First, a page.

Update 1/31/14 7:00 p.m.:  The Trib's Pat Bagley knocks it outta the park with this afternoon's "inspired wditorial cartoon":


Doug said...

There needs to be lots of time and discussion before kids are denied lunch BECAUSE their parents will not pay. Yanking the lunch abruptly from kids getting ready to eat what they were served is really dumb! This story has gone national, BTW.There needs to be lots of time and discussion before kids are denied lunch BECAUSE their parents will not pay. Yanking the lunch abruptly from kids getting ready to eat what they were served is really dumb! This story has gone national, BTW.

rudizink said...


Steve G. said...

Yanking a lunch away from a kid who's already been served it and is ready to eat is needlessly mean, whatever the reason. It speaks to power issues and general assholery. I hope that whoever decided this is school policy gets reamed for it nationally...though I suspect what will happen instead is someone lower in the pecking order and with no say in how things are done will get thrown under the bus.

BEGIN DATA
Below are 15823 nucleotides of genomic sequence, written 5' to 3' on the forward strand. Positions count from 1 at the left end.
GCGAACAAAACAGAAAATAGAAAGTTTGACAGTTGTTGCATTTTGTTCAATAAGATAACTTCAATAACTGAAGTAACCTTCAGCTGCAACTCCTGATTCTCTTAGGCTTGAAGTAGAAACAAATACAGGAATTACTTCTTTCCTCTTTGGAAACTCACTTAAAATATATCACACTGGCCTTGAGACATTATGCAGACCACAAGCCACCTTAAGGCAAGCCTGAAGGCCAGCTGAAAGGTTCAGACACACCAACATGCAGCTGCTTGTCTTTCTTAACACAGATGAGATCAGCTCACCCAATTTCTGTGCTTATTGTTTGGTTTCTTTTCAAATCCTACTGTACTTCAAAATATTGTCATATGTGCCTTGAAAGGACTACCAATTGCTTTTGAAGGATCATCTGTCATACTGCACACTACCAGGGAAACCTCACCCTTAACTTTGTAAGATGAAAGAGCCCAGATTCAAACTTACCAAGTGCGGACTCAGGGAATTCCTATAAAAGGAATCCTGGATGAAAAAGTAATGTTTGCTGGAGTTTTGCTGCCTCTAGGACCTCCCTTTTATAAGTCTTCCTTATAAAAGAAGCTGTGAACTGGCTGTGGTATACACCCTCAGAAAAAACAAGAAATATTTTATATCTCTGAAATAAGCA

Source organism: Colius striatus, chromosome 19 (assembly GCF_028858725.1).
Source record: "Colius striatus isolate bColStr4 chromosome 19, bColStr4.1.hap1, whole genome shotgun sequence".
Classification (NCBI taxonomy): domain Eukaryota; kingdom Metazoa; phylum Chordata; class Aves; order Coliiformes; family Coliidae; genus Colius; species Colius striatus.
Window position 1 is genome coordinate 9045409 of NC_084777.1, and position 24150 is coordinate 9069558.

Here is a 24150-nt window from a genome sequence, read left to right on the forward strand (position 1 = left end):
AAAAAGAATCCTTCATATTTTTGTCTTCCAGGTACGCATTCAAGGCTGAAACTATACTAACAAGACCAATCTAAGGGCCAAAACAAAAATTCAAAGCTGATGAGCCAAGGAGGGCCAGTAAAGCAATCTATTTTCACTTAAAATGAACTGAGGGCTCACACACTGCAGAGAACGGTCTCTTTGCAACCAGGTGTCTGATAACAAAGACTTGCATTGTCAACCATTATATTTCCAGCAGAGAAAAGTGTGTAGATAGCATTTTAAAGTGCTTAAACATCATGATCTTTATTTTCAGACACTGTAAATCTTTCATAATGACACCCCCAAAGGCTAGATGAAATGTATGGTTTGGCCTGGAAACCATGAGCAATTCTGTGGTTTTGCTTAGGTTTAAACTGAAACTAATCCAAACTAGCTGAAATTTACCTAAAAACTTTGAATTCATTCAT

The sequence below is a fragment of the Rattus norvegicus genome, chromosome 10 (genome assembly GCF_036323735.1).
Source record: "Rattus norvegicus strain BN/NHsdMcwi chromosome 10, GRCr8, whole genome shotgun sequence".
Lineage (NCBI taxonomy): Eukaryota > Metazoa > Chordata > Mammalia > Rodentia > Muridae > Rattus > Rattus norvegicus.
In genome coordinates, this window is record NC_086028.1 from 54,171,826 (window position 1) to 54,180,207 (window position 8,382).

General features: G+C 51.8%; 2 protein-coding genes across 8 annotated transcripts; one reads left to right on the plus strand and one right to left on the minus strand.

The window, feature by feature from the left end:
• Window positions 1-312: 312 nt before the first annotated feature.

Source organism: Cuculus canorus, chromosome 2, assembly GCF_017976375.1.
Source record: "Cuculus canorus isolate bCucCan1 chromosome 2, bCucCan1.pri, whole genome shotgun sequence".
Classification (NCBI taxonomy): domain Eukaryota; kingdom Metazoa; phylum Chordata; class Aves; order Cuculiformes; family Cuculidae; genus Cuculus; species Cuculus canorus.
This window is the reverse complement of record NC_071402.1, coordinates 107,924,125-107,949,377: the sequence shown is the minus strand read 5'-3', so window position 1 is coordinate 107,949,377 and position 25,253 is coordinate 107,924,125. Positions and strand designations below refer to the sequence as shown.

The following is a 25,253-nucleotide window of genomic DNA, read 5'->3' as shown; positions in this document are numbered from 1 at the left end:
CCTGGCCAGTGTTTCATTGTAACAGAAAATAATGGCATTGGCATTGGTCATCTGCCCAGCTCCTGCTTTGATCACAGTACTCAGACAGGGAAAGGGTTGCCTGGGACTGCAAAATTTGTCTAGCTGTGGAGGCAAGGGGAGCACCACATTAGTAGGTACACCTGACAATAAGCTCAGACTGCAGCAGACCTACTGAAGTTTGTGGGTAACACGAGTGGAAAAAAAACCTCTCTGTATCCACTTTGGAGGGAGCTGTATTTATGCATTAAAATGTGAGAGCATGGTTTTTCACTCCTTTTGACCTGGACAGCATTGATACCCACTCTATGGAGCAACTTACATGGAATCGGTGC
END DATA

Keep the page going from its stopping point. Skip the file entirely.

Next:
CJ said...

The "lunch lady" may have been the instigator but where were the other adults who watched this happen?

rudizink said...

The "lunch lady" ain't the problem here, methiks

rudizink said...

No. Even though Cathy McKitrick was there, taking her usually careful notes, the Staanrd won't post her writei-up. Go figure, folks.

Barry said...

Profits from the DABC stores provided $36 million this past year toward the school lunch program. Just think, if they hired someone to stock those stores with what people actually want.

BenenJoe said...

Love the shout out. This is a crazy crazy story

Catherine said...

That's what I keep saying. It takes one asshole to do it but how many to just allow it. Wrong at every level.